More about Louis Akin (1868-1913)

Born near Corvallis, Oregon in 1868, Louis Akin was the grandson of pioneers who took the Oregon Trail west from Iowa in 1852. Raised in the Portland area, the painter spent time observing wildlife in the Cascade mountains before traveling to New York to study with William Merritt Chase and Frank Dumond.

Akin moved from Oregon to New York, and then to the southwest because it was better for his lungs.Best known for his paintings of Hopi Indians and the Southwestern landscape, the artist made his first trip to Arizona in 1903, renting a room in a Hopi pueblo. Within a year, his paintings of the Hopi were being reproduced on postcards and travel posters, and his oils and watercolors were being sold to serious collectors.

Akin lived and worked for most of the next ten years in Arizona. He lived at El Tovar and, when he didn’t pay his bill, he worked it off by promoting the area for the Santa Fe Railroad. Well-known contemporary Arizonan Bruce E. Babbitt wrote the most comprehensive biographical study of the artist (Color and Light: The Southwest Canvases of Louis Akin. Flagstaff: Northland Press. 1973), and his family were among Akin’s staunchest friends and patrons. The artist’s studio was for a time in the Babbit Bros. store in Flagstaff.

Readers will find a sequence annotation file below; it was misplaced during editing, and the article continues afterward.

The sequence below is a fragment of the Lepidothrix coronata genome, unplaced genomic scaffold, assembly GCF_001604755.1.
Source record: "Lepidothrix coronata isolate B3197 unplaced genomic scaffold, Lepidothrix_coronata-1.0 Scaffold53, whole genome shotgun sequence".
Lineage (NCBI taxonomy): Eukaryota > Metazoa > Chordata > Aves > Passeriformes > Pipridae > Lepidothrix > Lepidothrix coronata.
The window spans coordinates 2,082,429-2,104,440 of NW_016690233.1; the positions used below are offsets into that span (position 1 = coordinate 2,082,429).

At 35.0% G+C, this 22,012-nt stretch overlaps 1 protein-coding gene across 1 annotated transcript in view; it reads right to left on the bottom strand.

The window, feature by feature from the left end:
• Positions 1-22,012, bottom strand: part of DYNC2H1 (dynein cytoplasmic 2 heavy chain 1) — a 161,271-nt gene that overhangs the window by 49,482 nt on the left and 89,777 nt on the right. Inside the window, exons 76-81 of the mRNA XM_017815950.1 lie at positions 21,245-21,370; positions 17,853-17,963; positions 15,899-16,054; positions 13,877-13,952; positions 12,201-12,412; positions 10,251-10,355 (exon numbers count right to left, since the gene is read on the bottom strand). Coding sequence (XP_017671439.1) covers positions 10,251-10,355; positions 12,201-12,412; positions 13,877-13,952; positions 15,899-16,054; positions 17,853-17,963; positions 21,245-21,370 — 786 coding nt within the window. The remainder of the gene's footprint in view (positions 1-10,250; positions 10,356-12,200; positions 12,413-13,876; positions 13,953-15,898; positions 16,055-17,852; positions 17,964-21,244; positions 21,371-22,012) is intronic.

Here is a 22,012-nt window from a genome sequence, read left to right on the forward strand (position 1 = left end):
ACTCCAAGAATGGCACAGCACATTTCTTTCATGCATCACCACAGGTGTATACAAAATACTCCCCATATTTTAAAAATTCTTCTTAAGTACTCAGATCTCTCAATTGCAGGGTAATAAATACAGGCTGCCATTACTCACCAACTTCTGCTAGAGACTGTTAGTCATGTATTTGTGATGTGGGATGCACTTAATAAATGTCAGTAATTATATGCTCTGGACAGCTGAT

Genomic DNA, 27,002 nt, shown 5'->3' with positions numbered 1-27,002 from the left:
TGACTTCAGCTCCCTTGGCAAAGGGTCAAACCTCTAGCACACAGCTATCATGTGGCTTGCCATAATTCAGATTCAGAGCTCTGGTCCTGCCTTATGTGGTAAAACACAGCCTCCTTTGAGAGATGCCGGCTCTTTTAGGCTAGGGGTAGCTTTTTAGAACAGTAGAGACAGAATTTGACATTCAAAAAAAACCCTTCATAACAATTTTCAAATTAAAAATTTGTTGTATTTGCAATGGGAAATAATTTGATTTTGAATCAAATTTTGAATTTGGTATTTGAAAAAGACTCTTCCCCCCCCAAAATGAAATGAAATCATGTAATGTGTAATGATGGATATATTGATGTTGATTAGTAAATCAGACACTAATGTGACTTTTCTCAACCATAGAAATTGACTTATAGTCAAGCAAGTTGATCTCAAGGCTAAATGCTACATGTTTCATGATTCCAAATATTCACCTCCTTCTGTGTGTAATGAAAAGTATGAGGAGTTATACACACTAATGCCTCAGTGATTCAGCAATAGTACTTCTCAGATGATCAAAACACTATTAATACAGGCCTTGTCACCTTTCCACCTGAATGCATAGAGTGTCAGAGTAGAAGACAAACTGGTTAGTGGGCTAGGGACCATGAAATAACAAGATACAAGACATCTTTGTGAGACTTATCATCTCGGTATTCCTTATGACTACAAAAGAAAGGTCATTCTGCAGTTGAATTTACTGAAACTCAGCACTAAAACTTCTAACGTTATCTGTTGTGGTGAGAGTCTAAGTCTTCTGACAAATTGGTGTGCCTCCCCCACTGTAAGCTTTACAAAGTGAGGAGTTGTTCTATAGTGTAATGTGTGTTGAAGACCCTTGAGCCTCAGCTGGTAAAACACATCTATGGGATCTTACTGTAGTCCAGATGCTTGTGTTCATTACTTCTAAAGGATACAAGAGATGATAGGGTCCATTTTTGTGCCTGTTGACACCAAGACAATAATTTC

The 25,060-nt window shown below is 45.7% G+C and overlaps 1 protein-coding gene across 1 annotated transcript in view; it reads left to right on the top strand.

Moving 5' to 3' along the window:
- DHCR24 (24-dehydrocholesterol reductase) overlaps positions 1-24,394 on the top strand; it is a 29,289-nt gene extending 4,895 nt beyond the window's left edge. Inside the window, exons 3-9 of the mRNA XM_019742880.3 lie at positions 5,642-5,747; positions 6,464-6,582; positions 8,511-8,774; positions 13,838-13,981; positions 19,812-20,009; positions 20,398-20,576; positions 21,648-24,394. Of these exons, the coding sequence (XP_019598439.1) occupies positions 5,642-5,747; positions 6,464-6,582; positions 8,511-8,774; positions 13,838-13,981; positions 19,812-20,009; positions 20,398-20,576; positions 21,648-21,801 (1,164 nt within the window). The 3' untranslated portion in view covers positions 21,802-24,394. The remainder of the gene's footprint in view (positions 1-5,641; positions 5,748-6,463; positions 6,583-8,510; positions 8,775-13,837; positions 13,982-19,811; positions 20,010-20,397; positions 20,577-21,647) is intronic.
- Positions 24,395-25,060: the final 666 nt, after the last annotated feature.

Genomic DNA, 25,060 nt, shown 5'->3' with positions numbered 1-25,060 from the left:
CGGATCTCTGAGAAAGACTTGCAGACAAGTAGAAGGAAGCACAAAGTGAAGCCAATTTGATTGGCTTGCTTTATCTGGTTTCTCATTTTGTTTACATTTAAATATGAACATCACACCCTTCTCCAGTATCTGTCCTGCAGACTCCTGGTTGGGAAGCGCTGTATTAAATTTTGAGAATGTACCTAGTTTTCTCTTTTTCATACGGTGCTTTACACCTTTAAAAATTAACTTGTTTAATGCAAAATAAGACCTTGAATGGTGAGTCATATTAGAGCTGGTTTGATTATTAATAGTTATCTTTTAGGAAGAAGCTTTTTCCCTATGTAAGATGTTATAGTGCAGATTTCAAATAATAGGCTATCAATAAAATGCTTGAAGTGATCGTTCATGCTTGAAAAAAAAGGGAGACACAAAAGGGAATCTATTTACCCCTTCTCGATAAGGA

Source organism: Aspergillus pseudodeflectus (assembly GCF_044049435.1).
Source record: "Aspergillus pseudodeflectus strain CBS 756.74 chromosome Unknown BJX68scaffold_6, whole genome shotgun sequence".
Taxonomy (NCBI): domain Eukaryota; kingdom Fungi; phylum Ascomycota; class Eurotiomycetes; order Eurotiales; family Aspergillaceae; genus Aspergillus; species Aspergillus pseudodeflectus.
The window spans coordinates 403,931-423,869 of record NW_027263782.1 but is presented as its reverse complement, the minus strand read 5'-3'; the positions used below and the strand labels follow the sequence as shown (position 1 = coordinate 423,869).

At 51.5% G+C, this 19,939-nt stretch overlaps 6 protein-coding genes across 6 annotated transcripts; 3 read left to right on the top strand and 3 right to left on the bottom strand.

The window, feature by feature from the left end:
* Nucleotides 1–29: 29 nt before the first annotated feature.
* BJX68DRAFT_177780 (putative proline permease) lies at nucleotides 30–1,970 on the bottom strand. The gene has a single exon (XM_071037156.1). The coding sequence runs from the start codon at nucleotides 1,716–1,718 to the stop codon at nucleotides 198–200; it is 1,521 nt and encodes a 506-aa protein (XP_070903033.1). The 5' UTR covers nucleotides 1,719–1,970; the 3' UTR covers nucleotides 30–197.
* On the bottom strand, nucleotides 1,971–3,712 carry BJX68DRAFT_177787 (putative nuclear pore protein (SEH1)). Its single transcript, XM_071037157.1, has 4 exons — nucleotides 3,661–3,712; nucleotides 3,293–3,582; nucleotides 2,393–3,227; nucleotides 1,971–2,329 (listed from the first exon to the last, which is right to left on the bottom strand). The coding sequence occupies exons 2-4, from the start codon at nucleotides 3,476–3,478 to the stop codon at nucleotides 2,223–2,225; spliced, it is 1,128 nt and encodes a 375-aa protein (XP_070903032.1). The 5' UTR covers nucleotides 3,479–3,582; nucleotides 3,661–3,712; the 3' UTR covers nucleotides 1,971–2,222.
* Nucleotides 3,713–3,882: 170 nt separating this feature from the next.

Akin made a painting trip to the Fraser River area of British Columbia in 1909. In 1911 he was commissioned to produce paintings for the new Southwest American Indian room at the American Museum of Natural History. He had completed twenty oil sketches toward that end when he died of pneumonia in 1913.

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Louis Akin (1868-1913)
Louis Akin – El Tovar, Grand Canyon

Louis Akin – El Tovar, Grand